One of the latest advances in VDR technology is the multilingual user interface. This feature can be especially helpful during cross-boarder transactions in which sellers and buyers may not all be fluent in the same language. When the user interface is customized to the user’s native language, they are able to navigate the VDR more quickly and with greater ease.

In some cases, the VDR provider also offers in-house translation services. This will allow sellers to provide buyers with essential documents, such as contracts and company records, in their native languages. Giving stakeholders and potential investors these linguistic accommodations will not only provide greater transparency, but it can help promote goodwill between buyers and sellers who speak different languages and come from different cultures.

Document Management
It’s not uncommon for M&A transactions to involve hundreds if not thousands of pages of documentation. And in some cases, this documentation may only exist in hard-copy form. Most VDR providers offer scanning services as part of the VDR set-up process to ensure all documentation is available in digital format in the virtual data room. They can also help the client with organizing the documentation in a logical format so that stakeholders can easily find what they need within the VDR’s index.

Administrative Controls
The VDR administrator (usually the seller) can set viewing restrictions that allow buyers to see only those documents that are relevant to them. This level of usability allows buyers to maintain their focus and allows them to make informed decisions more quickly. Also, when a buyer submits a question to the seller, the administrator can decide whether to answer this question privately or make it available to all users in the FAQ.

Multiple Layers of Security
With all of the sensitive information that’s passed around during the M&A process, it is vital that you select a VDR provider that offers extremely tight security controls. Here are some of the things you should look for:

Hosted in SSAE 16 SOC 2 / ISO 27001:2013 facilities — the gold standard for safeguarding electronic data in highly regulated industries
Documents can be read only, stored securely inside the application’s in-line viewer, preventing buyers from copying, saving or printing content
Dynamic watermarks containing forensic information allow sellers to track user’s actions (such as when they printed a document)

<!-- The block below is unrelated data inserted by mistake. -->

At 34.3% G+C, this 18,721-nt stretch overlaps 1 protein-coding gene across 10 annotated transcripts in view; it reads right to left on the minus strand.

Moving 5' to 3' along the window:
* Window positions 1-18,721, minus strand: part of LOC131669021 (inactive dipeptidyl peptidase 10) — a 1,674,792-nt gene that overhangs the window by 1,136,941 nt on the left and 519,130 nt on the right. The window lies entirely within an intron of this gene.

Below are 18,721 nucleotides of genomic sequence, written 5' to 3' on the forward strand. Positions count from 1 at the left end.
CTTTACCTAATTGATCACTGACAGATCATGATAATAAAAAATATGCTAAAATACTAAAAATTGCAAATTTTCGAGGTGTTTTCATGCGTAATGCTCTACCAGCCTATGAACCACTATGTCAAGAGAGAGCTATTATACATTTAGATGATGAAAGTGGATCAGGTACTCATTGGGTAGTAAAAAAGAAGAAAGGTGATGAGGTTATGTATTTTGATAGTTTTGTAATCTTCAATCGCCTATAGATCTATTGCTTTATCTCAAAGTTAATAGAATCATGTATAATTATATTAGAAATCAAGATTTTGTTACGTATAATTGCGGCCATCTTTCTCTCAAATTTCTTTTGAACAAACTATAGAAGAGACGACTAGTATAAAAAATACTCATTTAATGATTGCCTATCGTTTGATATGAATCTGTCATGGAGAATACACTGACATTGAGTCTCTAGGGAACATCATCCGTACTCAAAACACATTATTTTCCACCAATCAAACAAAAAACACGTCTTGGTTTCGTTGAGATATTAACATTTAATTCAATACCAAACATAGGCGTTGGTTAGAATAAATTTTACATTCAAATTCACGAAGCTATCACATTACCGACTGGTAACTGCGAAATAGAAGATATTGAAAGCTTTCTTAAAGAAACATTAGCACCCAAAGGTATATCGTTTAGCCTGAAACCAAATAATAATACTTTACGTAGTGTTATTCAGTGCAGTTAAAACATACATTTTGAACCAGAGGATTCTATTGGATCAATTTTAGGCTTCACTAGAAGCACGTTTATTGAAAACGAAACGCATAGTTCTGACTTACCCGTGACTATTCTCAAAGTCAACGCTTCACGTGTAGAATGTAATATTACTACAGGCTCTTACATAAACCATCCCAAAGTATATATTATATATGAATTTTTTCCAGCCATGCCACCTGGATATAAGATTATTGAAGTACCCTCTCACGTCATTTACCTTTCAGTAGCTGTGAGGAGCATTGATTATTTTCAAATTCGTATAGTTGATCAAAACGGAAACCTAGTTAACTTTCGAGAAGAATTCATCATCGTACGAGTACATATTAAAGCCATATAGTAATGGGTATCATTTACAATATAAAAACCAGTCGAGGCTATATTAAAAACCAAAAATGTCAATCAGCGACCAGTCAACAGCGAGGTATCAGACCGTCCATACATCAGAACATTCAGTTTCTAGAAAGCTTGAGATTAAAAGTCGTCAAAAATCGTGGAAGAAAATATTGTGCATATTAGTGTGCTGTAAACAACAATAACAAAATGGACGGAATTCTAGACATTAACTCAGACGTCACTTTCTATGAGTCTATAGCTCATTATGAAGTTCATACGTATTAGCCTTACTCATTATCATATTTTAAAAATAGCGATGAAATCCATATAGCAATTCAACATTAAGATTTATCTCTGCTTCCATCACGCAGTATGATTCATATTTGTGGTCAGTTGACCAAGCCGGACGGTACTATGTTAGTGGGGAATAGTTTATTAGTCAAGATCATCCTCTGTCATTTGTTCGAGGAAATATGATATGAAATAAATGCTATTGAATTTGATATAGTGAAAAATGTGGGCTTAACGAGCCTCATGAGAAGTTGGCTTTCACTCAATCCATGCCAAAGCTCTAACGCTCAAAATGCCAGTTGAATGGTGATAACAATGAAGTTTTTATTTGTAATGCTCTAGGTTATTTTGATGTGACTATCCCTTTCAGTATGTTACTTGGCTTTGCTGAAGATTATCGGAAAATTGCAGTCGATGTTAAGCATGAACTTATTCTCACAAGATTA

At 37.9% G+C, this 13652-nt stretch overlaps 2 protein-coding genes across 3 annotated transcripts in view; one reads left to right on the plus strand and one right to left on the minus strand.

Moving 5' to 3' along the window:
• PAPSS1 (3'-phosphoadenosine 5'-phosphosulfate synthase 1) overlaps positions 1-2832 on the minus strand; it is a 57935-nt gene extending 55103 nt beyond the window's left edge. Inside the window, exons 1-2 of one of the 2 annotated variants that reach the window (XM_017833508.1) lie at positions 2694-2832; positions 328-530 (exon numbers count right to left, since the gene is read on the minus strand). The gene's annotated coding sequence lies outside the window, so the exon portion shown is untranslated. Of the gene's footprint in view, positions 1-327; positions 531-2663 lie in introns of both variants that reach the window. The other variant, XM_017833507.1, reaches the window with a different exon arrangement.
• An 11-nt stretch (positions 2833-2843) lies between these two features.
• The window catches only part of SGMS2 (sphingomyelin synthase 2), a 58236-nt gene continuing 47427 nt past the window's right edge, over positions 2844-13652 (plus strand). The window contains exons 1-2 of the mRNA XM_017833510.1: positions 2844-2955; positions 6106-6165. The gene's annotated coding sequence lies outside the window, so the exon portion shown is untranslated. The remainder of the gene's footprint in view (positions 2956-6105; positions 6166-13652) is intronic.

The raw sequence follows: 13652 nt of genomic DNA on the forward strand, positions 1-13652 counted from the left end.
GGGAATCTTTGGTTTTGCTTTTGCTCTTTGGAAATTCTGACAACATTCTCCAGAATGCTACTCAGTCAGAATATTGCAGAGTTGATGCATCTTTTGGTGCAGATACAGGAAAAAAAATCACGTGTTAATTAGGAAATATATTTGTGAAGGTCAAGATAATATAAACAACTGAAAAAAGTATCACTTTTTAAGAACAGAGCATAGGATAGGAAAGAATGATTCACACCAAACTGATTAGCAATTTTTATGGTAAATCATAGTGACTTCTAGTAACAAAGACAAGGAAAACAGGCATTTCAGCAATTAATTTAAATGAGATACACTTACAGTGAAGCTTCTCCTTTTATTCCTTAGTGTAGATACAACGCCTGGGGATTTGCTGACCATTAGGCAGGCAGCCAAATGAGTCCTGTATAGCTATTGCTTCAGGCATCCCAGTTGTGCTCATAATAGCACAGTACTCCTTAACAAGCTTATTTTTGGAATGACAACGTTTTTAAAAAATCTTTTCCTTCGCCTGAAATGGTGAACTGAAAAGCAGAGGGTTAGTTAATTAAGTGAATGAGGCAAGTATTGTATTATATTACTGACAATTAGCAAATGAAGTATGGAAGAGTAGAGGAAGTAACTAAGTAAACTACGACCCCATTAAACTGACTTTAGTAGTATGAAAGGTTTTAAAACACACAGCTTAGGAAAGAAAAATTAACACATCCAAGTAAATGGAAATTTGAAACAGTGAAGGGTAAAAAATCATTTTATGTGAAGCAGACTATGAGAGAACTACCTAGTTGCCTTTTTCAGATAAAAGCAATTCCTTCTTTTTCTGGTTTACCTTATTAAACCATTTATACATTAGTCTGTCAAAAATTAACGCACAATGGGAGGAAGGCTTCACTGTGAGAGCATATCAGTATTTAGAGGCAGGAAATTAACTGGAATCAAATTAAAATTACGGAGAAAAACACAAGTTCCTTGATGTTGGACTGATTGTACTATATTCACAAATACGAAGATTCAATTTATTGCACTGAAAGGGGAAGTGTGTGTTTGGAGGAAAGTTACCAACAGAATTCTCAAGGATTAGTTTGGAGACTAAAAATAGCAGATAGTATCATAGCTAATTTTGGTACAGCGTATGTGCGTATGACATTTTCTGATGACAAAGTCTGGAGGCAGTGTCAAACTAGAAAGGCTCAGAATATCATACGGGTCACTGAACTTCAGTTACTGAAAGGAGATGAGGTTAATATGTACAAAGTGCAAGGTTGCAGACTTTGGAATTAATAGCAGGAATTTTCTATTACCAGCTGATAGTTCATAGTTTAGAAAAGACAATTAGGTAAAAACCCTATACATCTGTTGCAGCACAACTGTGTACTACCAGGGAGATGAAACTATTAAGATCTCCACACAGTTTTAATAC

Ability to track user’s activity remotely and revoke access to a particular document, even one that’s been downloaded to the user’s hard drive
Viewing restrictions for selected documents by individual users or groups, enabling administrators to release content on a piecemeal basis as opposed to all at once
Optional click-through user-definable confidentiality agreements with audit trails
24/7 Customer Support
When you’re conducting business across multiple time zones, 24/7 customer support is essential. Now, some VDR providers offer 24/7 help desk support to enable users to get their questions answered in a timely fashion. Some even commit to response times of under 5 minutes guaranteeing that user issues can be resolved by a professional client services team.

Conclusion
Perhaps the greatest advantage of the VDR is that it allows sellers to entertain multiple buyers at once. Factor in all of the time-saving technologies mentioned above, and it’s clear that VDRs can be major game changers. In fact, it is estimated that, on average, the use of VDRs for diligence purposes shortens the duration of deals by 60 days or more—and as the old saying goes: “time is money.” What’s more, as cross-border transactions increasingly become the norm rather then the exception, having the added levels of transparency that VDRs can provide will help smooth the cultural and linguistic differences between players from divergent cultures. In this tumultuous economy, these seemingly minor advantages can be the difference between failure and success and provide some refreshing piece of mind.